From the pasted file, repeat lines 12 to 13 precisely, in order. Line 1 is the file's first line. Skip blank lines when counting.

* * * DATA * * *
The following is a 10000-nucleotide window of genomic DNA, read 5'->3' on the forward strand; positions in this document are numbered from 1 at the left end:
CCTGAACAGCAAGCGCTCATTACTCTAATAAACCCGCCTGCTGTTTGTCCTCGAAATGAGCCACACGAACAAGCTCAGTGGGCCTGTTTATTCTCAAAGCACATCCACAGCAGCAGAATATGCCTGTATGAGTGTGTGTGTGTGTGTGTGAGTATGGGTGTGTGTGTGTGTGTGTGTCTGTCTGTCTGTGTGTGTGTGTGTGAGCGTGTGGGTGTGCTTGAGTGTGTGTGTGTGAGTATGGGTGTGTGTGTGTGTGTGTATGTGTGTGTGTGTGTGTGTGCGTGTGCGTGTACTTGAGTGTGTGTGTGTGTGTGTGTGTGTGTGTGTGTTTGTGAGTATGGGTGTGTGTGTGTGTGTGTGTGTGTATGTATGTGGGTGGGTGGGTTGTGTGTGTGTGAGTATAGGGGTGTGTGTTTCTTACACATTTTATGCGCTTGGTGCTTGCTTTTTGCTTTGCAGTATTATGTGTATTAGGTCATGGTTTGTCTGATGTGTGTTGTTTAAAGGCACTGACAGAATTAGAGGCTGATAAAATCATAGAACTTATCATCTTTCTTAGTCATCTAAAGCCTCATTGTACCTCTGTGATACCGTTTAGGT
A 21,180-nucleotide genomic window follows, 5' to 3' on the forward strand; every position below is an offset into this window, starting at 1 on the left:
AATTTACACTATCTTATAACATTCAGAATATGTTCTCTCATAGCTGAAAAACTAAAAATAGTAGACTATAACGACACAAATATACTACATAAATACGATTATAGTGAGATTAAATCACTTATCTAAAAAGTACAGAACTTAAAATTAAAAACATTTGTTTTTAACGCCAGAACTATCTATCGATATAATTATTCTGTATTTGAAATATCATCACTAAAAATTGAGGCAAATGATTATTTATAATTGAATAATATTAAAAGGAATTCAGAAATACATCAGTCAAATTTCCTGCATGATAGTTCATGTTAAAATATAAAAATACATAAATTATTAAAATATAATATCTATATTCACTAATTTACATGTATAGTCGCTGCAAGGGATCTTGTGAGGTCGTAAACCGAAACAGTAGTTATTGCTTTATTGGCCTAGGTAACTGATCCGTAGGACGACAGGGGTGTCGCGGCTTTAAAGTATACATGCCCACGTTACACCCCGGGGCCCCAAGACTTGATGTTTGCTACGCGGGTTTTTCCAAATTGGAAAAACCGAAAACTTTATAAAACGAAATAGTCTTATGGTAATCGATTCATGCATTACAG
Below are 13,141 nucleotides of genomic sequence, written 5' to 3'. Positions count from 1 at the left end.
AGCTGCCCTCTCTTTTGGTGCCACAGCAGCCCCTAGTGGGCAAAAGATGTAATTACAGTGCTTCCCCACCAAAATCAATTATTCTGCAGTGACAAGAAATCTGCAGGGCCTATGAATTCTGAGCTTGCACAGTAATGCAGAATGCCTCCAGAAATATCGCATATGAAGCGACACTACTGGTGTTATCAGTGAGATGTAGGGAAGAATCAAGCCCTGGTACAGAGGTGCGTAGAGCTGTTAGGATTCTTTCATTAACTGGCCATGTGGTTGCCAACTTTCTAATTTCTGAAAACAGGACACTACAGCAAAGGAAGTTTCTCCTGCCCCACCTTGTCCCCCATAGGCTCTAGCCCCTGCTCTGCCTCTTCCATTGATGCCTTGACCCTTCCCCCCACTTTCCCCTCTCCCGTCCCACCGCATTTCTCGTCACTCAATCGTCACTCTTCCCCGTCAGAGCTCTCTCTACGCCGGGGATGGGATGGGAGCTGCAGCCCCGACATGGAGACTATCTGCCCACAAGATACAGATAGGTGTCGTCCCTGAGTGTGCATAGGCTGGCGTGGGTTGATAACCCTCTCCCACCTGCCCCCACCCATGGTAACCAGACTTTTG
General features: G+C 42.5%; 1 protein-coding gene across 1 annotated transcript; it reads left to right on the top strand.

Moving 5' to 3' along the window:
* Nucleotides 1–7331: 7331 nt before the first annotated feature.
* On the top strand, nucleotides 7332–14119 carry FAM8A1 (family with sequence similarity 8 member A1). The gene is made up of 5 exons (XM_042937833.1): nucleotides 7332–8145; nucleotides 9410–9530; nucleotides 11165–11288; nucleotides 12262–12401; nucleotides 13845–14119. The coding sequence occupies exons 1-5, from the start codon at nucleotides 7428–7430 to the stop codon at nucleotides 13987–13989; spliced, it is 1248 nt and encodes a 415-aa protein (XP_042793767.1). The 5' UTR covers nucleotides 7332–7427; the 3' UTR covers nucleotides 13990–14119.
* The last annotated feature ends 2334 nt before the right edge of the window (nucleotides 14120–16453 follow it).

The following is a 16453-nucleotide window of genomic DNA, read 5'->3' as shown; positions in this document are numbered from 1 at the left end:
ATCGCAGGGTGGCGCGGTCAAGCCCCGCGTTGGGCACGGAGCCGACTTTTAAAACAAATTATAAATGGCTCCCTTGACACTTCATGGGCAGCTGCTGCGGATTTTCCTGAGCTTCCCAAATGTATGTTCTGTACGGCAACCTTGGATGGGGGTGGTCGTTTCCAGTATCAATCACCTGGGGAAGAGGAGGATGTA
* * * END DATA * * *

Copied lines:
The following is a 16453-nucleotide window of genomic DNA, read 5'->3' as shown; positions in this document are numbered from 1 at the left end:
ATCGCAGGGTGGCGCGGTCAAGCCCCGCGTTGGGCACGGAGCCGACTTTTAAAACAAATTATAAATGGCTCCCTTGACACTTCATGGGCAGCTGCTGCGGATTTTCCTGAGCTTCCCAAATGTATGTTCTGTACGGCAACCTTGGATGGGGGTGGTCGTTTCCAGTATCAATCACCTGGGGAAGAGGAGGATGTA